As I said in my most (un)anticipated list for 2014, “Although I love Kit Harrington’s sad puppy eyes on Game of Thrones, this Jon Snow knows nothing about picking a decent movie. A love story set during the eruption of Mt. Vesuvius? No one cares. The characters are just going to die anyway (History spoiled that one for us).” But now that I’ve actually seen it, I have a few more comments.
Celt (Kit Harington) is the last alive of the Celtic Horse Tribes. After being enslaved by the Romans and forced to fight in arenas for their entertainment, Celt is taken to the luxurious city of Pompeii, which sits at the base of Mount Vesuvius. There, he meets Cassia (Emily Browning), the only daughter of Pompeii’s wealthy proprietor Severus (Jared Harris) and his wife, Aurelia (Carrie-Anne Moss). But Cassia is being pursued by the corrupt Roman senator, Corvus (Kiefer Sutherland), who slaughtered Celt’s tribe. With the help of gladiator Atticus (Adewale Akinnuoye-Agbaje), Celt races against the erupting volcano to save Cassia and avenge his family’s death.
Creating a movie about a historical event is difficult because it’s impossible to make anything surprising. We already know what happened to Pompeii after Mount Vesuvius erupted, so the only way to surprise us is by crafting a unique (Read: fake) storyline that takes place during the event. And that’s where Pompeii falls short.
Rather than coming up with something we haven’t seen before, we get a weird and extremely cheesy Gladiator–Titanic–Braveheart combination in Pompeii‘s plot. Most of the movie takes place during Celt’s struggles as a slave forced to fight in the arena (Gladiator), but there’s also a forbidden romance between Celt and a wealthy young woman engaged to another man while disaster strikes (Titanic), and a hint of rebellion against the empire (In this case, Celt would be the Scottish William Wallace, and the Romans would be the English).
It’s so ridiculously predictable that it became like a drinking game. You knew that Celt and Atticus would become friends after they crossed swords because of their mutual fate and gladiator prowess (Take a shot every time they call one another “brother”). You knew that Cassia was going to be engaged to Senator Corvus (the same man who killed Celt’s family because there wasn’t enough tragic irony already) after she left Rome early because she didn’t like the suitors there. You knew that Atticus and Senator Corvus’ number two, Proculus (Sasha Roiz), were going to end up fighting while Celt went after Corvus during the movie’s climax (because protagonist sidekick fights antagonist sidekick, and main protagonist fights main antagonist). I felt like I’d already seen the movie before it was over.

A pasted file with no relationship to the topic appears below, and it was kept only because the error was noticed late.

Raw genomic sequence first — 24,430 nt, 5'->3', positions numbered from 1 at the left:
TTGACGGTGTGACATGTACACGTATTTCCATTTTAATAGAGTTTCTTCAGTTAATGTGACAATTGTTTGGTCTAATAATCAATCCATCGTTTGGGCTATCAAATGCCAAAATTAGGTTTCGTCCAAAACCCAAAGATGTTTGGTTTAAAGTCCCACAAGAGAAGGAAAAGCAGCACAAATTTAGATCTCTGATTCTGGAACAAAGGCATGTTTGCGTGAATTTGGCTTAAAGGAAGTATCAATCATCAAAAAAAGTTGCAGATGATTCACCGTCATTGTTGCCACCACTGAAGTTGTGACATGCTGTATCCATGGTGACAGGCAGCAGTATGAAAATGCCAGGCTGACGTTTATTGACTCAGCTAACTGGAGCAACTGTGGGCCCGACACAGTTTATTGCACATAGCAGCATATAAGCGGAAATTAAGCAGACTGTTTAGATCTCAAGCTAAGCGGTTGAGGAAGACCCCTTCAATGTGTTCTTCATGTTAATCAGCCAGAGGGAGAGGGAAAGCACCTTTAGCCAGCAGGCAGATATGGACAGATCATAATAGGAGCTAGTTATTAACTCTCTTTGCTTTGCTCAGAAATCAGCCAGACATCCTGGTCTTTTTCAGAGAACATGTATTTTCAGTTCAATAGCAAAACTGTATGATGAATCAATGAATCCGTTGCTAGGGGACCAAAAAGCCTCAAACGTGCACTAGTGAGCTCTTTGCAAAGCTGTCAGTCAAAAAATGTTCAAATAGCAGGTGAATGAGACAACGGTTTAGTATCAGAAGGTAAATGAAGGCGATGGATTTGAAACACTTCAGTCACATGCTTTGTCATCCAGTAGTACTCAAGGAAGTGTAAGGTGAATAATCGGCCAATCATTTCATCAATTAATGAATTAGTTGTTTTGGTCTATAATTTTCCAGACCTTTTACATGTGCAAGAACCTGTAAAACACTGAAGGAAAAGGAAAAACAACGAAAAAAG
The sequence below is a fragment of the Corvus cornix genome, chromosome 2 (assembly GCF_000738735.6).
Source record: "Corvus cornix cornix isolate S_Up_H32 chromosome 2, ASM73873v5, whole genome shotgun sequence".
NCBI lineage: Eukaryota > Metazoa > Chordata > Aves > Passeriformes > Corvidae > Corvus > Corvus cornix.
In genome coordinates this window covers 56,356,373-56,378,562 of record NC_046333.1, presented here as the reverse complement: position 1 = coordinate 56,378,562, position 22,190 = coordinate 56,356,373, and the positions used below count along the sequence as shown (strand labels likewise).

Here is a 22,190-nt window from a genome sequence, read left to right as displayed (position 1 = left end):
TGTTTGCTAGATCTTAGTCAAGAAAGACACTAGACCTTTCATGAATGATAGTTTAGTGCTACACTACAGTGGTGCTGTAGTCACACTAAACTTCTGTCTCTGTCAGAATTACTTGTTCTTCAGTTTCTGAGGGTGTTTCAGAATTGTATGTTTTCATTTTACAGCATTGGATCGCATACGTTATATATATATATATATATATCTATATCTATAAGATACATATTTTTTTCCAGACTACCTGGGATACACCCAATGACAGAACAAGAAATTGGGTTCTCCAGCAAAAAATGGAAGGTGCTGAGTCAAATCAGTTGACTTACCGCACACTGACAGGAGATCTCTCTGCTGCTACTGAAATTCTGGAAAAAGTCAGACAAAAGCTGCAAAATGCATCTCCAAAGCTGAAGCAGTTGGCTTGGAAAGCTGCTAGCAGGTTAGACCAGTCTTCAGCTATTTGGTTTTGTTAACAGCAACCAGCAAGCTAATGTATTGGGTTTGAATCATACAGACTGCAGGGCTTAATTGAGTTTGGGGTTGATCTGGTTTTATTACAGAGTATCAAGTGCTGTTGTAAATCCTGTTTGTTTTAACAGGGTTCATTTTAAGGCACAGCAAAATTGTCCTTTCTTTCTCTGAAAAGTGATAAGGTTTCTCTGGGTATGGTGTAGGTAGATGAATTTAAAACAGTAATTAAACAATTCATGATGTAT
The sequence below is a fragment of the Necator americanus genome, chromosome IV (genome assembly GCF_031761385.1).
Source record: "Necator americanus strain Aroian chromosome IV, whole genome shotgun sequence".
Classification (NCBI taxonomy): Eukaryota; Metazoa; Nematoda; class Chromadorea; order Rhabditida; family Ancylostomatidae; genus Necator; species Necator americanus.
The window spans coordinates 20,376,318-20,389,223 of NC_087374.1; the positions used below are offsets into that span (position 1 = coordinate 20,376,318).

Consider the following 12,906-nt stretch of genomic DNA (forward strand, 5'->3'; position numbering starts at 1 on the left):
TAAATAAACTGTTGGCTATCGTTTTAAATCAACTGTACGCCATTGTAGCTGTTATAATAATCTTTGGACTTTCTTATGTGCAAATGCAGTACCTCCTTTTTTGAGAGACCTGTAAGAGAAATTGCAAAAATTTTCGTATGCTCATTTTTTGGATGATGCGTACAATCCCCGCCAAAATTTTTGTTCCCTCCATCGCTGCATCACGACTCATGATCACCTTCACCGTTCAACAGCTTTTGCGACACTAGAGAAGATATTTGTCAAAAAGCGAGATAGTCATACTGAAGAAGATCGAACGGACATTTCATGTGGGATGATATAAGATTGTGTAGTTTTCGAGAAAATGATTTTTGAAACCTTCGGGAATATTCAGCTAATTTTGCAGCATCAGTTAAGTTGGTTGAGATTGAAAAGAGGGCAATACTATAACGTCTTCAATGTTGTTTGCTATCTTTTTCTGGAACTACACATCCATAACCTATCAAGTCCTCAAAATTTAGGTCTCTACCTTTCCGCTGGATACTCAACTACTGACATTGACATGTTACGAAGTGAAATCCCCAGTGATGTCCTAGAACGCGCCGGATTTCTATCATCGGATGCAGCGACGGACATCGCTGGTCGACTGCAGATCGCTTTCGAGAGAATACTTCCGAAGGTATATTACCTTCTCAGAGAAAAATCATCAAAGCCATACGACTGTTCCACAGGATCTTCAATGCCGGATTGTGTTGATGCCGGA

But Pompeii doesn’t just suffer from predictability. It also has really awful writing. I mean, every line Emily Browning utters from Cassia’s “poor little rich girl” script is worth several eyerolls alone (And don’t get me started on the scene where Cassia calls her black handmaiden “sister”). Even more annoying? I’d say all of the times when Kiefer Sutherland’s Senator Corvus says his full name (I forgot what it was, but I’m pretty sure it’s something like Senator Corvus Douchebagis Badguyus). Not only does Sutherland say it about six times in the movie, but he also plays it like a novice actor (which he’s not) trying to convince you that he’s a good villain (which he’s also not).
Now, I will say the arena scenes with Celt were pretty good. You can tell a lot of work went into choreographing each fight because they looked awesome, including the small fights between the slaves and the climatic duels between the good guys and bad guys. In fact, it might not have been very original to focus on gladiator fights, but those were at least more interesting than the forced romance.
I think Pompeii‘s filmmakers really wanted to make a disaster-ridden romance like Titanic. But they clearly forgot why Titanic did so well and left such an impact. It wasn’t because of the star-crossed lover plot (though that helped). It was because Rose and Jack had an intense chemistry and were established evenly so that, by the time the boat-sinking climax arrived, people were legitimately concerned about each of their fates, despite already knowing that most of the passengers would die. Harington and Browning didn’t have that.
One final observation: Why in the hell did the writers decide to reveal Celt’s real name (which was Milo)? I know they were trying to get us to care more about him, but you can’t tell me “Celt” wasn’t way cooler than “Milo.” It made him sound like more of a badass, which was kind of the point of making him an undefeated opponent in the gladiator arena. Also, by the time they’d already established him as “Celt,” I was sitting there like, “Yeah, I don’t give a f*** what his real name is.”
Overall, Pompeii is exactly what it looks like—a cheesy disaster movie with great action sequences and a chemistry-less romance. If that’s your type of movie, then by all means head to the movie theater. Otherwise, I’d say this is, at best, a movie you queue on Netflix one night when you’re bored. But, hey, A+ to Jon Snow’s soaking wet abdominals. Because that was the best part of this movie.